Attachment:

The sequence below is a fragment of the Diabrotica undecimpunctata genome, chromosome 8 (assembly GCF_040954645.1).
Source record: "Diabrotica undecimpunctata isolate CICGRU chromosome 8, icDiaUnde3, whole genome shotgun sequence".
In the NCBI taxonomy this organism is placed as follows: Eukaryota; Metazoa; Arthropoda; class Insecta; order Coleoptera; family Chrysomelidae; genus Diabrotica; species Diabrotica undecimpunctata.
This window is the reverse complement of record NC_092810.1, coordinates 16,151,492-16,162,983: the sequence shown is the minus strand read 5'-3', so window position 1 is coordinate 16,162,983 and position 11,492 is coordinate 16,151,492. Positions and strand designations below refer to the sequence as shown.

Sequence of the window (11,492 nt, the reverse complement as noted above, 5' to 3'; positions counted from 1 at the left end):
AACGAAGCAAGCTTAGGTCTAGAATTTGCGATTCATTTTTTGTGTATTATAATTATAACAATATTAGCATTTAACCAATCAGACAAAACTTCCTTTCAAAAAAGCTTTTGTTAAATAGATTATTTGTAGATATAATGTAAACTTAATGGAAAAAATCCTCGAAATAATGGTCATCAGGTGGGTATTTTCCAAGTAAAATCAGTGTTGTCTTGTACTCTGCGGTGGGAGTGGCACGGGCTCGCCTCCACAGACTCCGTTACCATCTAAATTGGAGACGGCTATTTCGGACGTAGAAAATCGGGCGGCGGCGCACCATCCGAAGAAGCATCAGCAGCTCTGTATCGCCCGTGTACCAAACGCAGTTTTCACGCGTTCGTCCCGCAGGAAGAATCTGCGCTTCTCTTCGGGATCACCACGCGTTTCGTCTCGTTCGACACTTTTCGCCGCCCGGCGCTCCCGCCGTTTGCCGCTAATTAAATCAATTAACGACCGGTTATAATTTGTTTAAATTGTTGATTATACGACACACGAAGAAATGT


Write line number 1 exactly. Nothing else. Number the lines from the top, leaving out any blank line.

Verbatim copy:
The sequence below is a fragment of the Diabrotica undecimpunctata genome, chromosome 8 (assembly GCF_040954645.1).